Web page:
Stainless steel weldability
While welding is a cost-effective joining process, the heat input and local melting of the steel can result in significant changes in the microstructure. This can impact the material properties of the welded joint, especially strength, ductility/formability and corrosion resistance, compared to the non-welded parent material. Therefore, for stainless steels in particular it is important to pay careful attention to the correct selection of welding method, filler and post-weld treatments.
The key message provided by the guide is that stainless steels are not normally difficult to weld as long as the correct procedures are followed. However, the actual welding practices used might differ considerably depending on which grade of stainless steel is being welded.
Welding knowledge guide
The guide starts by explaining the concept of weldability and how the weldability of stainless steels differs from the weldability of carbon steels. This is because the microstructure in stainless steel weldments is to a great extent dependent on the chemical composition and the thermal history. This means that the metallurgical changes occurring during solidification often have a much stronger influence on the properties of stainless steel welds than in the case of unalloyed steels.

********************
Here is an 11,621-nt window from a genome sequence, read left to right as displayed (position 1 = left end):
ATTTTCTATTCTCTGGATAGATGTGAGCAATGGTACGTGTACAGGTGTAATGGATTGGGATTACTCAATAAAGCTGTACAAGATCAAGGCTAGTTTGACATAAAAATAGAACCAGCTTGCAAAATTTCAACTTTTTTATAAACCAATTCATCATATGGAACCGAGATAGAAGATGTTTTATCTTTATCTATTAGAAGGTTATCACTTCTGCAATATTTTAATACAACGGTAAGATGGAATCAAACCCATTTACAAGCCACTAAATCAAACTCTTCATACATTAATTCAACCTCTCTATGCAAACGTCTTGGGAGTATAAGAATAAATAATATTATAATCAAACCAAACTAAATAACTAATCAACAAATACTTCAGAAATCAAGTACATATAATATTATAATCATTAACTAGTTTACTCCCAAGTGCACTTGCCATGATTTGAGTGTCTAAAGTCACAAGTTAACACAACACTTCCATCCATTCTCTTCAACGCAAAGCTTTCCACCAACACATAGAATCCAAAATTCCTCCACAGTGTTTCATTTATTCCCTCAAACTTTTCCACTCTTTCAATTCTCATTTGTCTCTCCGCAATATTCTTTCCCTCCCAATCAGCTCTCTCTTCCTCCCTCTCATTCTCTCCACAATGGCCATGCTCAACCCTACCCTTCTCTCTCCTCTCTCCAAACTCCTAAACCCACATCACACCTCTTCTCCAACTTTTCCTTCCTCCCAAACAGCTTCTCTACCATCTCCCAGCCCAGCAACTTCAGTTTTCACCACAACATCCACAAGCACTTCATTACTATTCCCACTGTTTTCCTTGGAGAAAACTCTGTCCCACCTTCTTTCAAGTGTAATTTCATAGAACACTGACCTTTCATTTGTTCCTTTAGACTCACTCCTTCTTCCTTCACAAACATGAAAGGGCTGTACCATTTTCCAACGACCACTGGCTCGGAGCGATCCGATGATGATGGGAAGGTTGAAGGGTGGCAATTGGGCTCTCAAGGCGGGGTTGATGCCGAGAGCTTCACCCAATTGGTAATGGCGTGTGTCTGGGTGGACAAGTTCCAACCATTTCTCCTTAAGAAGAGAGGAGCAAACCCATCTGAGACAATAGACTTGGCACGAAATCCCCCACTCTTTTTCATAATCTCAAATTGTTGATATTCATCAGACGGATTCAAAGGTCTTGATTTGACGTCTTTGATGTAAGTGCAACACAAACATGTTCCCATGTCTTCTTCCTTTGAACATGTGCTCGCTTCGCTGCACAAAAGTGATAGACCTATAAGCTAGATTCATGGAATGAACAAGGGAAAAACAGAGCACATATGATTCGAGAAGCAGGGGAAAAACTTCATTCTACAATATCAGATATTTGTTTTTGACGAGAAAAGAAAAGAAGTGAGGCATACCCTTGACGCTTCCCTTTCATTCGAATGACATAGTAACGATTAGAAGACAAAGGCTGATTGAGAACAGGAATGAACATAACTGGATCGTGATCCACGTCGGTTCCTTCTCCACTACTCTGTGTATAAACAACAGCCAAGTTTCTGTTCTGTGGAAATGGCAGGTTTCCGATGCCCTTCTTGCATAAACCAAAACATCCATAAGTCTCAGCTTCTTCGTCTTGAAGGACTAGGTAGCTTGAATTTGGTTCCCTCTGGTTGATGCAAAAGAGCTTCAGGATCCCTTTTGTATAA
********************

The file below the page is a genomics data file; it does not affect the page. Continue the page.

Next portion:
Welding different stainless steel grades
The guide then outlines the most important practical considerations when welding the following grade groups:
- Austenitic stainless steels
- Duplex stainless steels
- Ferritic stainless steels
- Martensitic stainless steels
- Precipitation hardening stainless steels